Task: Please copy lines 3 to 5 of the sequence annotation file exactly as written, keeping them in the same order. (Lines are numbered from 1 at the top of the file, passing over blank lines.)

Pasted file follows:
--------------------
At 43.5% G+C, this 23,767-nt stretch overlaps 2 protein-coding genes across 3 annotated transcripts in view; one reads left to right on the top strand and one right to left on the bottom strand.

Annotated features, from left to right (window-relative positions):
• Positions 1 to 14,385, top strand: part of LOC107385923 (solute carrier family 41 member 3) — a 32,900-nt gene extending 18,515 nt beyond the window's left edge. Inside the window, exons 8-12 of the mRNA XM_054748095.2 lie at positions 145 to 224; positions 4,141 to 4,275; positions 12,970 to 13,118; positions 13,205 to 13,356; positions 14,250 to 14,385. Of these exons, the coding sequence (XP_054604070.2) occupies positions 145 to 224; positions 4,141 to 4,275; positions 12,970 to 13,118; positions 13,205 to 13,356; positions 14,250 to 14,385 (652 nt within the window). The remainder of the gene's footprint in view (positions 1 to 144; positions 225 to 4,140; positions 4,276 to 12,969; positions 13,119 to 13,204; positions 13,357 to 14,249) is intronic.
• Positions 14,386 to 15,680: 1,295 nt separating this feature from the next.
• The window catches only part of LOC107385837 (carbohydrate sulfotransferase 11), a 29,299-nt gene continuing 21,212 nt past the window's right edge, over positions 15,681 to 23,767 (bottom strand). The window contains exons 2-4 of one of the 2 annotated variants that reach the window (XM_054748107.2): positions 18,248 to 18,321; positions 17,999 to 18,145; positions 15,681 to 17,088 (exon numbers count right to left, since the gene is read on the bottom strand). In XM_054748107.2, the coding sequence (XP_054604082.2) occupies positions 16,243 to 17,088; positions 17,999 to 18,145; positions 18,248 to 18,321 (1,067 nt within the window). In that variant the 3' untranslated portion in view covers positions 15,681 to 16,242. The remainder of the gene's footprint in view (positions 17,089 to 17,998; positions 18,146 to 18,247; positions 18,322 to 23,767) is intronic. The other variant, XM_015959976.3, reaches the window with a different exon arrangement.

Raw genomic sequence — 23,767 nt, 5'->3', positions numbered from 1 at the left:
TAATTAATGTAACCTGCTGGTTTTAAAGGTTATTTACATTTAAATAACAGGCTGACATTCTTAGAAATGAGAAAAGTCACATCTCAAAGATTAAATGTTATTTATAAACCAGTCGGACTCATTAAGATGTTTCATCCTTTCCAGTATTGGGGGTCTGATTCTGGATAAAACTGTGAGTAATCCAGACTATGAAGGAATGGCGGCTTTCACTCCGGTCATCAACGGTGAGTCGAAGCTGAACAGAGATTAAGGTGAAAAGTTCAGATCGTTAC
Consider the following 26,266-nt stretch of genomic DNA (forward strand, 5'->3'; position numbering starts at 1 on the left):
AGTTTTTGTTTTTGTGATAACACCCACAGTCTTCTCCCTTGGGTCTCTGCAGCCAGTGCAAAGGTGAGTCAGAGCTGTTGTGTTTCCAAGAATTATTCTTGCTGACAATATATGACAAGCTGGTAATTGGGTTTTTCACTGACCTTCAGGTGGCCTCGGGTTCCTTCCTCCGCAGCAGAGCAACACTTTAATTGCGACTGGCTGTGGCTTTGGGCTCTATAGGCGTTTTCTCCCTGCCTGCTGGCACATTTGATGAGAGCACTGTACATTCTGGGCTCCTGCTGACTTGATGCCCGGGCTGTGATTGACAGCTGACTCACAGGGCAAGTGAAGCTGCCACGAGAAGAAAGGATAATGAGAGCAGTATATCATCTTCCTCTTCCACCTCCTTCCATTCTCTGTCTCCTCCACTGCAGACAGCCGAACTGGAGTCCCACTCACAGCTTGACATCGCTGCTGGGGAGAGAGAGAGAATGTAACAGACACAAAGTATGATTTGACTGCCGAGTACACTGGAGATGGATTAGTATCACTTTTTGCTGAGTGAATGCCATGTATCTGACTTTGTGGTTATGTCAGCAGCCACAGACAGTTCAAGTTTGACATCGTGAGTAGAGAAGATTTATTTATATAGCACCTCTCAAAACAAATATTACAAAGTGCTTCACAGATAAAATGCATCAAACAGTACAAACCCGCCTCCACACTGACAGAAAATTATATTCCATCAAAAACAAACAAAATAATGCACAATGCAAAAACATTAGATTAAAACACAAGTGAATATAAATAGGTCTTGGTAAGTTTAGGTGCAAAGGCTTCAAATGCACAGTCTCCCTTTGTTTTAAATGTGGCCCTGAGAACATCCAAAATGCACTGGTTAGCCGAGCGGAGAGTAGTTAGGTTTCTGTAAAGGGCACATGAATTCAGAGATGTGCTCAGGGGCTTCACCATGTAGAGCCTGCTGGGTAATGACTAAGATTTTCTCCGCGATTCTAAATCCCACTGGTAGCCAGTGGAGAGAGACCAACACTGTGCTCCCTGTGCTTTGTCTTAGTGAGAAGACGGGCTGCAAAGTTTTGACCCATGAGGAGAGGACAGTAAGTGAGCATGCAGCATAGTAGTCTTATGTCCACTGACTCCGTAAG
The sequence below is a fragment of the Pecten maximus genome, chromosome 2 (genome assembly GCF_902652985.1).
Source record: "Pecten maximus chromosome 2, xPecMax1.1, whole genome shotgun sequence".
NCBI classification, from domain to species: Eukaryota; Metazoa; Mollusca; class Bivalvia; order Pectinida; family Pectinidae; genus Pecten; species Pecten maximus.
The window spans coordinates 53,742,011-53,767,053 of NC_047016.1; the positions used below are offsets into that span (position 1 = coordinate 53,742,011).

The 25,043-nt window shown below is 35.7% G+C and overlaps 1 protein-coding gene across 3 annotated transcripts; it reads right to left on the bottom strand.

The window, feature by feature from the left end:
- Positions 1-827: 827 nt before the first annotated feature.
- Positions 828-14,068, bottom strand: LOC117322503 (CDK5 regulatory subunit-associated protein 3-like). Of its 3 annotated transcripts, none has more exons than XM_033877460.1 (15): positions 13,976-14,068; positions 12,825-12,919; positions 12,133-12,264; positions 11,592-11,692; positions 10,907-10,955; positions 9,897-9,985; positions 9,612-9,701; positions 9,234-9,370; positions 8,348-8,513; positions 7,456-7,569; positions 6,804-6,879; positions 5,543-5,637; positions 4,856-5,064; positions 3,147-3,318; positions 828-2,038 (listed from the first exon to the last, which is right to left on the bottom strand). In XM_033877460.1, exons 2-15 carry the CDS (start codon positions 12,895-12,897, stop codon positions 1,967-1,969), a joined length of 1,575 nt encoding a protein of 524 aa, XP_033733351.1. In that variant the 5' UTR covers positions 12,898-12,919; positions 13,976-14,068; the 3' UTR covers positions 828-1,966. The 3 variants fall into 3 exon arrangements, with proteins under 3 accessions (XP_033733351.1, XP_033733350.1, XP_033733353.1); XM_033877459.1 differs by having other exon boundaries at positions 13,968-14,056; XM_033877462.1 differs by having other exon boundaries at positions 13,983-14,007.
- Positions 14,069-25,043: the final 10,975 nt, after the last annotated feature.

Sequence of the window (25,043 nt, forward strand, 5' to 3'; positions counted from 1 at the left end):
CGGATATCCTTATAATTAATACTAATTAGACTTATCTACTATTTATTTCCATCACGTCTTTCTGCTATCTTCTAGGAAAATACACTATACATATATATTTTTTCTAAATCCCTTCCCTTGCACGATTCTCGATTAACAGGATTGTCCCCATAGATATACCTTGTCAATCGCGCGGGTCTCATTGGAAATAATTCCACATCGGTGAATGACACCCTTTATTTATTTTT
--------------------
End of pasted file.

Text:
• Positions 1 to 14,385, top strand: part of LOC107385923 (solute carrier family 41 member 3) — a 32,900-nt gene extending 18,515 nt beyond the window's left edge. Inside the window, exons 8-12 of the mRNA XM_054748095.2 lie at positions 145 to 224; positions 4,141 to 4,275; positions 12,970 to 13,118; positions 13,205 to 13,356; positions 14,250 to 14,385. Of these exons, the coding sequence (XP_054604070.2) occupies positions 145 to 224; positions 4,141 to 4,275; positions 12,970 to 13,118; positions 13,205 to 13,356; positions 14,250 to 14,385 (652 nt within the window). The remainder of the gene's footprint in view (positions 1 to 144; positions 225 to 4,140; positions 4,276 to 12,969; positions 13,119 to 13,204; positions 13,357 to 14,249) is intronic.
• Positions 14,386 to 15,680: 1,295 nt separating this feature from the next.
• The window catches only part of LOC107385837 (carbohydrate sulfotransferase 11), a 29,299-nt gene continuing 21,212 nt past the window's right edge, over positions 15,681 to 23,767 (bottom strand). The window contains exons 2-4 of one of the 2 annotated variants that reach the window (XM_054748107.2): positions 18,248 to 18,321; positions 17,999 to 18,145; positions 15,681 to 17,088 (exon numbers count right to left, since the gene is read on the bottom strand). In XM_054748107.2, the coding sequence (XP_054604082.2) occupies positions 16,243 to 17,088; positions 17,999 to 18,145; positions 18,248 to 18,321 (1,067 nt within the window). In that variant the 3' untranslated portion in view covers positions 15,681 to 16,242. The remainder of the gene's footprint in view (positions 17,089 to 17,998; positions 18,146 to 18,247; positions 18,322 to 23,767) is intronic. The other variant, XM_015959976.3, reaches the window with a different exon arrangement.